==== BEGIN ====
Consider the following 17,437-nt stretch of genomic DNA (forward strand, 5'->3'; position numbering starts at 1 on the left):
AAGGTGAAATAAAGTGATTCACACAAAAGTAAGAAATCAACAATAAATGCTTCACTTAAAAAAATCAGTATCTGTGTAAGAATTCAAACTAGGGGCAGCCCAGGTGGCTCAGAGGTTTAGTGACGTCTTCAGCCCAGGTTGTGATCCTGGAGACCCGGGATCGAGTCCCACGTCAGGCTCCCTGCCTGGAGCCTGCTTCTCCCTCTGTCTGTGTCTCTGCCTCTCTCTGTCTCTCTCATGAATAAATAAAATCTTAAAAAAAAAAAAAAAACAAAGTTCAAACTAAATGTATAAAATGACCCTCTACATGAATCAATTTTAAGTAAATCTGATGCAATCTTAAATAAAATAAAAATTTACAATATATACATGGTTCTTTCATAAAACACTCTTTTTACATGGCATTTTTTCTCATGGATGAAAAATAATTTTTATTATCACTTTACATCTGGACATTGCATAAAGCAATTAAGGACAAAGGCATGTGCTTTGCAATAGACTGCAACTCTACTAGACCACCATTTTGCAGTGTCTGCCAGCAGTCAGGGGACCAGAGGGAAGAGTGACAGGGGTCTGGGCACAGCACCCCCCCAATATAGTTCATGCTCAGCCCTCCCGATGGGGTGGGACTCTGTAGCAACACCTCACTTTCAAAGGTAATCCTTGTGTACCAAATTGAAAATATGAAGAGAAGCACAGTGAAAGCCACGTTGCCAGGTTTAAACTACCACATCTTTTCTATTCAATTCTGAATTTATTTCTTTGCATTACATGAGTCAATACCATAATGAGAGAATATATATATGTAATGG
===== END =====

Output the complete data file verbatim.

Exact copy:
Consider the following 17,437-nt stretch of genomic DNA (forward strand, 5'->3'; position numbering starts at 1 on the left):
AAGGTGAAATAAAGTGATTCACACAAAAGTAAGAAATCAACAATAAATGCTTCACTTAAAAAAATCAGTATCTGTGTAAGAATTCAAACTAGGGGCAGCCCAGGTGGCTCAGAGGTTTAGTGACGTCTTCAGCCCAGGTTGTGATCCTGGAGACCCGGGATCGAGTCCCACGTCAGGCTCCCTGCCTGGAGCCTGCTTCTCCCTCTGTCTGTGTCTCTGCCTCTCTCTGTCTCTCTCATGAATAAATAAAATCTTAAAAAAAAAAAAAAAACAAAGTTCAAACTAAATGTATAAAATGACCCTCTACATGAATCAATTTTAAGTAAATCTGATGCAATCTTAAATAAAATAAAAATTTACAATATATACATGGTTCTTTCATAAAACACTCTTTTTACATGGCATTTTTTCTCATGGATGAAAAATAATTTTTATTATCACTTTACATCTGGACATTGCATAAAGCAATTAAGGACAAAGGCATGTGCTTTGCAATAGACTGCAACTCTACTAGACCACCATTTTGCAGTGTCTGCCAGCAGTCAGGGGACCAGAGGGAAGAGTGACAGGGGTCTGGGCACAGCACCCCCCCAATATAGTTCATGCTCAGCCCTCCCGATGGGGTGGGACTCTGTAGCAACACCTCACTTTCAAAGGTAATCCTTGTGTACCAAATTGAAAATATGAAGAGAAGCACAGTGAAAGCCACGTTGCCAGGTTTAAACTACCACATCTTTTCTATTCAATTCTGAATTTATTTCTTTGCATTACATGAGTCAATACCATAATGAGAGAATATATATATGTAATGG